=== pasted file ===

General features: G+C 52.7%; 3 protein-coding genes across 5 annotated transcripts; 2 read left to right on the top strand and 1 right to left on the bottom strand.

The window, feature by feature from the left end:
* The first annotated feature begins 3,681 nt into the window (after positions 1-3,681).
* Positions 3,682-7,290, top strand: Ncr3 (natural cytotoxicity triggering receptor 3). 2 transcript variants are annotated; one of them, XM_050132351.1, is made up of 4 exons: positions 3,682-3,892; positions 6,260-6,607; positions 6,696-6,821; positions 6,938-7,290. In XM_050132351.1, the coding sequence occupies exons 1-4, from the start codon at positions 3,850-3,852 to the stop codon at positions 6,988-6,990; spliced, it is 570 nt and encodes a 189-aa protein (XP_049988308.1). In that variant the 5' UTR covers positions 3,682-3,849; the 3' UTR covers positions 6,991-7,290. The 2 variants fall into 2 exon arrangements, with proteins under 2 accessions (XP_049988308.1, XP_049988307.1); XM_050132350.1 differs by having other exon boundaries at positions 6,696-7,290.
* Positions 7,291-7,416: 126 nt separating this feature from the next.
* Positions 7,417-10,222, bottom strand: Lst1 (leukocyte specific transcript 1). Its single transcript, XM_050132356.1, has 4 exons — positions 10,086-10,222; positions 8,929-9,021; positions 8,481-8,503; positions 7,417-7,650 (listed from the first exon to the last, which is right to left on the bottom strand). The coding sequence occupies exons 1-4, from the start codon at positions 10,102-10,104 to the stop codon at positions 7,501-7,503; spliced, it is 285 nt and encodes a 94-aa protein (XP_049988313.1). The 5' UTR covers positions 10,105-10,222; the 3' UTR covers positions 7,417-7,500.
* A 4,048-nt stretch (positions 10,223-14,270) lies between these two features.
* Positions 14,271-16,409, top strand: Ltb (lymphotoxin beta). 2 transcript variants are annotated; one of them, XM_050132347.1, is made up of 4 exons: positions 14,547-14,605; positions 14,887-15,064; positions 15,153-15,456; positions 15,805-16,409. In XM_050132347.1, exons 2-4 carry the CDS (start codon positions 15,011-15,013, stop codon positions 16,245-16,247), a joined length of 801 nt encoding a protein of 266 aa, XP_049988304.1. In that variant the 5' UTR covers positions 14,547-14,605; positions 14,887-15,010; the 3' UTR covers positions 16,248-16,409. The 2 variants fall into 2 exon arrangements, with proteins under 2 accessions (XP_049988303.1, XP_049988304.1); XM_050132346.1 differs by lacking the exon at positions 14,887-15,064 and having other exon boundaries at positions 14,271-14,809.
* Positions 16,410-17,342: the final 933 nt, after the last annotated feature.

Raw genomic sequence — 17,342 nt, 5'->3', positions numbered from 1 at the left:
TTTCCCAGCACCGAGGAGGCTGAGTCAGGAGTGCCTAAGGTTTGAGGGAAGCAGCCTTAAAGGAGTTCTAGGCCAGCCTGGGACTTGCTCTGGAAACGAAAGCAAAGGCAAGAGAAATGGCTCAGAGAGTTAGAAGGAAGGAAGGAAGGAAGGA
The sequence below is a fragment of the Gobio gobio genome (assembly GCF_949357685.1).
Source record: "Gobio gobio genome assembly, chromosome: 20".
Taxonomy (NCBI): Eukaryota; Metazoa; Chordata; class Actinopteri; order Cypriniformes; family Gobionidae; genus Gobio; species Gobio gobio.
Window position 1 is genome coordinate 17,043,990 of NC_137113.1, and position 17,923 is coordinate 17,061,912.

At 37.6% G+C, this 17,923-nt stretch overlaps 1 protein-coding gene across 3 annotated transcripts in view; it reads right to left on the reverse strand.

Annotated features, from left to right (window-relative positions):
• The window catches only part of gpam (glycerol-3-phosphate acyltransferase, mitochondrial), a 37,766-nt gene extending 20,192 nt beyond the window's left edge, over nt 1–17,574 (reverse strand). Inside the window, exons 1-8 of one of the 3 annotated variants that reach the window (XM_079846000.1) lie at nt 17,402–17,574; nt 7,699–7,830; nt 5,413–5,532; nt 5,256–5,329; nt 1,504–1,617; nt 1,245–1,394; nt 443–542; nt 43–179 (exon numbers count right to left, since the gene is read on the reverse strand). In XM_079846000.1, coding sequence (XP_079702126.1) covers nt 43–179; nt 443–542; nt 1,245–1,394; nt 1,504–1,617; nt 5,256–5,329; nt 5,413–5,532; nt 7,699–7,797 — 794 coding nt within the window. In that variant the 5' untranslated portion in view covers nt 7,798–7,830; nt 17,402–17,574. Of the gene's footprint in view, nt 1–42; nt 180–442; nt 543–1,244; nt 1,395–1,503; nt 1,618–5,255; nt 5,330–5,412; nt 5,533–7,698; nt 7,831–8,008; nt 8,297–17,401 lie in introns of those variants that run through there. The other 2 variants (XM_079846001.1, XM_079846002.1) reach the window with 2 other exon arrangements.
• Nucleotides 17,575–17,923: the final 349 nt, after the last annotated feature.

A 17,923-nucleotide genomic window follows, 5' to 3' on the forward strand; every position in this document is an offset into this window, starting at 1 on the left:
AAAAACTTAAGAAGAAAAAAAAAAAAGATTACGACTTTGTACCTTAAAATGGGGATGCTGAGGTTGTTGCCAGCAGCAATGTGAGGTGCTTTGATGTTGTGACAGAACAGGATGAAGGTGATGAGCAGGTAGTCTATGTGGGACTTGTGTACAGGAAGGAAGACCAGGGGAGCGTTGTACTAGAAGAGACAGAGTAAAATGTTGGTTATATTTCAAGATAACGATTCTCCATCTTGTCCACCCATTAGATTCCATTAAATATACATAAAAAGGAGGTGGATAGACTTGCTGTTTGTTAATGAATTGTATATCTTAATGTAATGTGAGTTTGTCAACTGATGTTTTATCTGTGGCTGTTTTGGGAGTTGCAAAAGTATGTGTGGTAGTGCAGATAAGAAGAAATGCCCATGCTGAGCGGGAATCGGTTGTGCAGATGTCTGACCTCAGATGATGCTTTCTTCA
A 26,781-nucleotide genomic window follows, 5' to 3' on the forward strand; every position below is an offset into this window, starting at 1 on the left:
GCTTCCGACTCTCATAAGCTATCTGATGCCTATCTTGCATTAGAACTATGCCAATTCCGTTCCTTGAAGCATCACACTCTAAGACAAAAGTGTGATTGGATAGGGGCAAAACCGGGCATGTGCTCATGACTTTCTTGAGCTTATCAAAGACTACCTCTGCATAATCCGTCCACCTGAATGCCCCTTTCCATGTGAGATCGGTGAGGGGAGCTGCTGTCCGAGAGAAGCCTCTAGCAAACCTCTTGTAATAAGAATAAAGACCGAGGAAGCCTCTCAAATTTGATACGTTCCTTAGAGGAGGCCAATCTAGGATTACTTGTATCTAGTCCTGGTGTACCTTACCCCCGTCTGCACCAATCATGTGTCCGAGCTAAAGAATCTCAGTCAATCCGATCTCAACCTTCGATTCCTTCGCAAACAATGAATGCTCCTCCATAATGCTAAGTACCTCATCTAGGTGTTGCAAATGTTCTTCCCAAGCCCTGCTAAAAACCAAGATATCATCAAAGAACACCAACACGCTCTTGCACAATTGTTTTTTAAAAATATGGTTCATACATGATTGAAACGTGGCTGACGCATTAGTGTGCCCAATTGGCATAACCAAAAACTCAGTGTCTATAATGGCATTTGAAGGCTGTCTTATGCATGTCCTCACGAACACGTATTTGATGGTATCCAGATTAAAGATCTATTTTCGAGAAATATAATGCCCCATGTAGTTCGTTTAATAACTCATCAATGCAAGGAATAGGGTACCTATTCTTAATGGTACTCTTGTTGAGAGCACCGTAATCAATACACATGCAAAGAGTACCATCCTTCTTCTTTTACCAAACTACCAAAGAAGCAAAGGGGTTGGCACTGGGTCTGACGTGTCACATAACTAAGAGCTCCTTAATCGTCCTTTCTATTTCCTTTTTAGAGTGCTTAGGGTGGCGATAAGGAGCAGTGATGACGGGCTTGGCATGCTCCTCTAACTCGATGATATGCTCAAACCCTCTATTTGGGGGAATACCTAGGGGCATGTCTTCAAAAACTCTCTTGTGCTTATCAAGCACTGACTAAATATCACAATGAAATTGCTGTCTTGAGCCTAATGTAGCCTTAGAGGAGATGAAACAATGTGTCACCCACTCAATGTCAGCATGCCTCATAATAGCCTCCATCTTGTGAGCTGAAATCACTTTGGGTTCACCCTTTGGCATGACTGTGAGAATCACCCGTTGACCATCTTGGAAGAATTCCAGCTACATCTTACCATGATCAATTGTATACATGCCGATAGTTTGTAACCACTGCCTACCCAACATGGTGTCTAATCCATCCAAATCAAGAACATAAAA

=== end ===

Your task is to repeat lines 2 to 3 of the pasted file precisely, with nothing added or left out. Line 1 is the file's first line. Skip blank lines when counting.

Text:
The window, feature by feature from the left end:
* The first annotated feature begins 3,681 nt into the window (after positions 1-3,681).